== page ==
Updated on September 6, 2019
Structured notes are complicated, but widely sold, investments in the expat market. This article will example these investments in more detail.
If you have structured notes in your portfolio and want a free review, my contact details are at the bottom of the article.
What are structured notes?
A structured note is a financial derivative that tracks certain assets. They claim to be able to protect investors from the downside of markets.
They typically track numerous asset classes for a period of time and have something called a protection barrier and coupon trigger or investment yield.
For example, a structured note could track 4 indexes. In this case let’s give an example of the UK FTSE 100, the US S&P 500 Index, the Japanese Nikkei and the Shanghai Composite Exchange.
The note may last for 5 years, from 2019, until 2024. The notes pay out 2% quarterly (this is the coupon trigger or the investment yield), so 8% per year.
However, the investor only gets this quarterly payment, if the investments don’t fall below 20% of their original value.
If any of the investments within the note fall below 20% during the 3 month period, the investor doesn’t get the payment, even if the other 3-4 assets have risen in value!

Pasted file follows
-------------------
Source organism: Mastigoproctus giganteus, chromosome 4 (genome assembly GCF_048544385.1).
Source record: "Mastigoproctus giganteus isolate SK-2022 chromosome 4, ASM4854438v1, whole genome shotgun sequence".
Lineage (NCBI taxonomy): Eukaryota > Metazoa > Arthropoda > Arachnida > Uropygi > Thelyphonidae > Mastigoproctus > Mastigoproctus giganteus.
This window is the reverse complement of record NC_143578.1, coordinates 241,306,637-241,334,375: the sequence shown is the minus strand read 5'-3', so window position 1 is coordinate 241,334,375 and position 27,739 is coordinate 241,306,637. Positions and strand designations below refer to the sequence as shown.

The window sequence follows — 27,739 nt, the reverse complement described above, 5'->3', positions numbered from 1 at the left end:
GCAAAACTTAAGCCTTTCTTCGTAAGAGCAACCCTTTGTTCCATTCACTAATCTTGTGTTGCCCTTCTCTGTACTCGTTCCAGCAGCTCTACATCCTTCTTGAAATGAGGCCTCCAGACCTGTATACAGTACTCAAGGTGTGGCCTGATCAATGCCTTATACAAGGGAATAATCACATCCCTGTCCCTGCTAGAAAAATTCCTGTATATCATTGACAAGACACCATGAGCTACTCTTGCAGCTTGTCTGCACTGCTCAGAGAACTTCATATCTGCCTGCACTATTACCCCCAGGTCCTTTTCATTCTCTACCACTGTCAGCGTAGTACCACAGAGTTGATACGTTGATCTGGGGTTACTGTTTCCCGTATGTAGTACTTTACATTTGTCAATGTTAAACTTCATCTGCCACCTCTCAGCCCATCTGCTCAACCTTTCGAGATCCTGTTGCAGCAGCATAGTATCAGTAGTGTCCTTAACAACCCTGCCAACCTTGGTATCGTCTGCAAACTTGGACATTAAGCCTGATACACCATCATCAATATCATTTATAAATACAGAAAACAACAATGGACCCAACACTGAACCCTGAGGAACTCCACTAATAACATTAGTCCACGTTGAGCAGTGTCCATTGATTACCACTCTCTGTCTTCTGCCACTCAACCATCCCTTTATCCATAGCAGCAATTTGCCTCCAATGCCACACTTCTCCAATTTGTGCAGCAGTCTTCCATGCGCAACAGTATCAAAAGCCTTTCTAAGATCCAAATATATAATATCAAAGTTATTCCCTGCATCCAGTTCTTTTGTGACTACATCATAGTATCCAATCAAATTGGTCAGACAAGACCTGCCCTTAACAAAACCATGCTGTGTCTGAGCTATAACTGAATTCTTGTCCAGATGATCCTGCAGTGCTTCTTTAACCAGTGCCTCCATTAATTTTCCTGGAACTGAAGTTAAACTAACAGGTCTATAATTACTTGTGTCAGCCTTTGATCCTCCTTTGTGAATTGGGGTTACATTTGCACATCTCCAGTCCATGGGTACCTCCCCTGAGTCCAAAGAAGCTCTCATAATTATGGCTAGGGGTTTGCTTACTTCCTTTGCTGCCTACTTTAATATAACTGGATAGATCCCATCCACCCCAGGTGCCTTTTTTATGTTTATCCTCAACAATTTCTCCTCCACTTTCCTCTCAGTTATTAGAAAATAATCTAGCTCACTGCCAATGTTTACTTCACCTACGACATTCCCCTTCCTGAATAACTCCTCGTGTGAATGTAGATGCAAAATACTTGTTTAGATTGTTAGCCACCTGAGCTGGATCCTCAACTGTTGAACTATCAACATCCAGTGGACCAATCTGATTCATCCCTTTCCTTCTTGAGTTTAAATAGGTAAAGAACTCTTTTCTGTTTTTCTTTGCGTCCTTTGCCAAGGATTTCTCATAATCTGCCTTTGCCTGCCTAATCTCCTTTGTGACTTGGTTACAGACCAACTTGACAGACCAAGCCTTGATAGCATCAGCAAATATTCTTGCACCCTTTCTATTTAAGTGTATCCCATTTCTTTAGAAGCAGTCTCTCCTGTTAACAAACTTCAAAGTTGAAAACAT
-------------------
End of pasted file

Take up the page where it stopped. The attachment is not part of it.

The note is also protected, up to a point. So, in this case, the client gets their money back, at the end of the 5 years, provided the markets don’t fall by more than 35%.
In many cases, if even 1 of the 4 or 5 underlying investments falls below the 35% barrier at
The above is one example (in this case based on indexes) of how structured notes are used. Many other notes track individual stocks, commodities and other assets.
They are all based on the same principles though. Downside protection and the chance to make yields.
What’s not to like? Provided markets don’t fall more than 35%, you don’t lose money AND you will get many 2% quarterly payments?
Well it isn’t that simple. This article will explain this in more detail.
What are some of the negatives of structured notes?
The above example shows how complicated structured notes are. You should also be wary of complexity, as opposed to simplicity.
Many structured notes may have a 35% protection barrier, but remember that still has a significant currency risk, especially as it only requires 1 asset to fall significantly.
Take the last 5 years as an example. The FTSE stock market didn’t fall by 30% after Brexit in British Pound terms, but did in US Dollar terms.
In fact, many currencies have fallen by 20%-30% in USD terms in the last 5 years . So all of a sudden, that 35% protection barrier doesn’t seem safe.
All you need is a 15%-20% devaluation + a 15%-20% falls in the stock market to breach the barrier, or indeed a 35.1% currency depreciation and 0% stock market growth.
In addition to that, structured notes have the following negatives;
- They don’t pay dividends. This is huge. As per the chart below, dividends have historically accounted for a huge part of the S&P’s historical performance:
2. Liquidity. It isn’t easy to sell structured notes early, unlike liquid funds.